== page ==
One of the most striking aspects of the 1971 classic The French Connection is the now famous car chase sequence. The chase involves Detective Jimmy "Popeye" Doyle (Played by Gene Hackman) commandeering a civilian's car (a 1971 Pontiac LeMans) and then frantically chasing an elevated train, on which a hitman is trying to escape.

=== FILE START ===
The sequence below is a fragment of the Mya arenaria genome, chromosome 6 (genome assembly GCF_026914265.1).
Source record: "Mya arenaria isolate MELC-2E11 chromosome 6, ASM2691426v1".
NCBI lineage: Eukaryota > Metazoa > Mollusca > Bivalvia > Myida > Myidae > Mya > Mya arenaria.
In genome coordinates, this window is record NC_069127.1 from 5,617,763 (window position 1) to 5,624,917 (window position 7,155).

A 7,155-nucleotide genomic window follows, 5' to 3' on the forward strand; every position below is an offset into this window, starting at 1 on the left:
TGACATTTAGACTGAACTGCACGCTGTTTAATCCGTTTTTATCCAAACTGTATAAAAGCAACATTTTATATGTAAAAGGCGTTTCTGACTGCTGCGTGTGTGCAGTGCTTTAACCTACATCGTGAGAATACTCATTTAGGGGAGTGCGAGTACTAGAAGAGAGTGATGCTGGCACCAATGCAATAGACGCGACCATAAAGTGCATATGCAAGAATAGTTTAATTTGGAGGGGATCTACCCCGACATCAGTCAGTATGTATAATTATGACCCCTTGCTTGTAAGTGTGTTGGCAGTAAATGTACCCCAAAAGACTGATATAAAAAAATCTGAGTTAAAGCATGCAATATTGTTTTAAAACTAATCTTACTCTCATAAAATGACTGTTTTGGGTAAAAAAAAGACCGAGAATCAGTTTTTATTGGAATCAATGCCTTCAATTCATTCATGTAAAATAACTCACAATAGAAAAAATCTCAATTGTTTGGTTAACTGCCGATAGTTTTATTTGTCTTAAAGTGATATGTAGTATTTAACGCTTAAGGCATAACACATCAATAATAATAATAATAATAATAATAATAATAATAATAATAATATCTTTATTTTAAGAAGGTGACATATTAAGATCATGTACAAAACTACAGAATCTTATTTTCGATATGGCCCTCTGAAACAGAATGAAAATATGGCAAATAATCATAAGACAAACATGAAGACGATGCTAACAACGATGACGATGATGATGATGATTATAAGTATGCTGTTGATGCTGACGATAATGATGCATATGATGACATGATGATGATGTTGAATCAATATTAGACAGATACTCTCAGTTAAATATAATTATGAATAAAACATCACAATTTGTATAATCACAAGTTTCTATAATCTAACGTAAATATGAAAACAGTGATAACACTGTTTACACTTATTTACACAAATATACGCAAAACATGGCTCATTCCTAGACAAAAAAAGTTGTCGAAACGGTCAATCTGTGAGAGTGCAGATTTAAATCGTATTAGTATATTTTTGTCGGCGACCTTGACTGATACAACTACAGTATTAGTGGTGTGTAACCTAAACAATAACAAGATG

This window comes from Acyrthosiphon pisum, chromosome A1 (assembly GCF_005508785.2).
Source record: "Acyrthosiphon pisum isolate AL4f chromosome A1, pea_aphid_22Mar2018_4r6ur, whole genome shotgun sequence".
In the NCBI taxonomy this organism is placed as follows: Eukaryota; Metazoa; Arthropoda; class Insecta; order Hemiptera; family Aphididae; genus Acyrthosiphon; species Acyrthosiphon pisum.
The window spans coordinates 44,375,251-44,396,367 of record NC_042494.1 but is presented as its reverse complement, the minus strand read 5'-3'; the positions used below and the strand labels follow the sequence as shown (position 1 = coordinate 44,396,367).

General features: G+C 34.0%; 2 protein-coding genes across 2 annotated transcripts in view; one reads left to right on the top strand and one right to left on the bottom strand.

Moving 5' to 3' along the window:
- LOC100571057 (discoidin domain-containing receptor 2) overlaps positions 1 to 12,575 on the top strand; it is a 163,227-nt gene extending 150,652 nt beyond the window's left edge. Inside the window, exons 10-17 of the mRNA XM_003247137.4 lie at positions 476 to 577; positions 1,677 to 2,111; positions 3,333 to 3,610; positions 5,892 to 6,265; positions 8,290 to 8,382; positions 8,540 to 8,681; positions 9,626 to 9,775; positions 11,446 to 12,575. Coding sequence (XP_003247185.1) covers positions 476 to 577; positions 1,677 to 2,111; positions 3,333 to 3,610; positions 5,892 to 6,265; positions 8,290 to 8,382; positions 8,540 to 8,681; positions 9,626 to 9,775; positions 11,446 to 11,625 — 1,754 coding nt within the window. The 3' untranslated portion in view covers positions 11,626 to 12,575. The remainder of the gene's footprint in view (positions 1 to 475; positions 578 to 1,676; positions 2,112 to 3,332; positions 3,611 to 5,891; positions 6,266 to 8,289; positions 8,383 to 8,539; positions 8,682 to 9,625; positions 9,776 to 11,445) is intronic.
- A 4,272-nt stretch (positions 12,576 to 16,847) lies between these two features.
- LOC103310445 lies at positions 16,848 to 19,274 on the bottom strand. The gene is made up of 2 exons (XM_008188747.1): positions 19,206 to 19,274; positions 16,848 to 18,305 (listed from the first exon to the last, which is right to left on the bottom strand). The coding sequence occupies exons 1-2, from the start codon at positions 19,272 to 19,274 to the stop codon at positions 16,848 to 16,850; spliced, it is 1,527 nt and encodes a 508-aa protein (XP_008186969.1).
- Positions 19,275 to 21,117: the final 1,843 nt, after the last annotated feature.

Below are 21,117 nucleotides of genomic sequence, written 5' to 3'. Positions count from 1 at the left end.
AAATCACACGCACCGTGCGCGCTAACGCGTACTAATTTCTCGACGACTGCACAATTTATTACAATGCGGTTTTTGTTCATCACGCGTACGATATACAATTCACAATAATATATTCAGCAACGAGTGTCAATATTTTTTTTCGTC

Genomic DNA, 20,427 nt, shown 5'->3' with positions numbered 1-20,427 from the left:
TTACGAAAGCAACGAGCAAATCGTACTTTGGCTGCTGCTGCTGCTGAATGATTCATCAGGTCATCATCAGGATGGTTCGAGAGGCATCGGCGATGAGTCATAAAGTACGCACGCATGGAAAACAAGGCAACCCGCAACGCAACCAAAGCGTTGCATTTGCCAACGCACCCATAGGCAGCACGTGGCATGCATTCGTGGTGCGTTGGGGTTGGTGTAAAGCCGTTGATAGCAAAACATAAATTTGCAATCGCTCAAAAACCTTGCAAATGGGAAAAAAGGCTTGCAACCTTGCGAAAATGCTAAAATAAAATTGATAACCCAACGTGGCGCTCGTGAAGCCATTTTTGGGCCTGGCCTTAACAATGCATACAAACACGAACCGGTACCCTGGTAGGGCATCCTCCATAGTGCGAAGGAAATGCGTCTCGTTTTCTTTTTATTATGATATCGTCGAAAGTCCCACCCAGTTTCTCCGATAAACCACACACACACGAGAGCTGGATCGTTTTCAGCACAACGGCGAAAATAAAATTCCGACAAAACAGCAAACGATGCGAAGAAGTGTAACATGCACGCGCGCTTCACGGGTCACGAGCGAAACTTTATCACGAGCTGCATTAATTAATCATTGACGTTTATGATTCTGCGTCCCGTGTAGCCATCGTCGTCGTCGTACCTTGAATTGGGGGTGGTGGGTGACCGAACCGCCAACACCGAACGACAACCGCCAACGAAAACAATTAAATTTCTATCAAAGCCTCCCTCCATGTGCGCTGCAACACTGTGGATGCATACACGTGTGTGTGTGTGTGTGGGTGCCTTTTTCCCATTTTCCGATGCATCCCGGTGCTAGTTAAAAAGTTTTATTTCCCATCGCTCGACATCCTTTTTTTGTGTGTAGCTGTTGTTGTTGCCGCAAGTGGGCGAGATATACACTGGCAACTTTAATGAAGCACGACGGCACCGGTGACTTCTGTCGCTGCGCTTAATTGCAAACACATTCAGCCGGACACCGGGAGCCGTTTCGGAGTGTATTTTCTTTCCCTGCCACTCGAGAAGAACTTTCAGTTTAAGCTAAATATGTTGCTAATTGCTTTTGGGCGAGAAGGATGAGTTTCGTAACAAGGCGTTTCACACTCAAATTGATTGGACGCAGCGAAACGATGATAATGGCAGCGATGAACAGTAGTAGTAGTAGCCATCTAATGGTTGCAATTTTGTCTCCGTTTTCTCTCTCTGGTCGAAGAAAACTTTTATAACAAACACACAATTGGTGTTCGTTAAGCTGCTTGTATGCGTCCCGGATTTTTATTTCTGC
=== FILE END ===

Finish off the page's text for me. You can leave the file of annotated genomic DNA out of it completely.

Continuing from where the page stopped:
In a 1972 issue of American Cinematographer magazine, director of photography Owen Roizman wrote some explanation how the most famous shot of the scene, a low-angle point of view shot of the streets racing by, was accomplished. Using a front bumper mount, the camera was undercranked to 18 frames per second to enhance the sense of speed. Another aspects involved stunt drivers who were supposed to barely miss hitting the speeding car. However, due to errors in timing, accidental collisions occurred but director William Friedkin left them in the final film. And finally, to help shape the chase sequence in the editing process, Friedkin said that he used Santana's cover of Fleetwood Mac's song "Black Magic Woman" (Thought the song isn't actually featured in the scene. In using the song, Friedkin commented "it [the chase scene] did have a sort of pre-ordained rhythm to it that came from the music." And now, it's considered one of, if not the greatest chase scene in any film. Stay tuned!